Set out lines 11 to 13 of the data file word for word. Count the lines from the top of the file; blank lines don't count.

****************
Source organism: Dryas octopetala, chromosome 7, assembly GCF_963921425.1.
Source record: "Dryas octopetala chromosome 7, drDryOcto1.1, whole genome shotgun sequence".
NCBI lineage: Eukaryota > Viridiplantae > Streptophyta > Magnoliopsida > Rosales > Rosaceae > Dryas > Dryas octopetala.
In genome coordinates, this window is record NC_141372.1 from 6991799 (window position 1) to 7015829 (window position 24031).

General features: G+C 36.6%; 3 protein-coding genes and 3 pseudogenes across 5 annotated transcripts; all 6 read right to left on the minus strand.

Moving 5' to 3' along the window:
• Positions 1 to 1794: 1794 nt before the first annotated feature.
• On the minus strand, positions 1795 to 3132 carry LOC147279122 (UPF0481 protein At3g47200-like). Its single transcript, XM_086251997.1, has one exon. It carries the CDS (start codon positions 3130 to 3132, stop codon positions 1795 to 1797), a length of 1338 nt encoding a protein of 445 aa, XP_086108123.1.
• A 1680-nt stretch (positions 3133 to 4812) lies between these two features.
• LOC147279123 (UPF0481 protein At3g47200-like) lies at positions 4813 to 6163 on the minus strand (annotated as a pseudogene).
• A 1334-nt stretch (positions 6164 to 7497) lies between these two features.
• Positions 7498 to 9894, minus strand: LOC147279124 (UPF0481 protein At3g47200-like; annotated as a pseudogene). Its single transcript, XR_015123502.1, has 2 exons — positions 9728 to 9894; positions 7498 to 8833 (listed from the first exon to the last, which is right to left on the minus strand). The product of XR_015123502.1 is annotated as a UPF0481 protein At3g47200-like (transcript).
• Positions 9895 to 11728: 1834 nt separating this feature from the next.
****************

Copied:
• A 1334-nt stretch (positions 6164 to 7497) lies between these two features.
• Positions 7498 to 9894, minus strand: LOC147279124 (UPF0481 protein At3g47200-like; annotated as a pseudogene). Its single transcript, XR_015123502.1, has 2 exons — positions 9728 to 9894; positions 7498 to 8833 (listed from the first exon to the last, which is right to left on the minus strand). The product of XR_015123502.1 is annotated as a UPF0481 protein At3g47200-like (transcript).
• Positions 9895 to 11728: 1834 nt separating this feature from the next.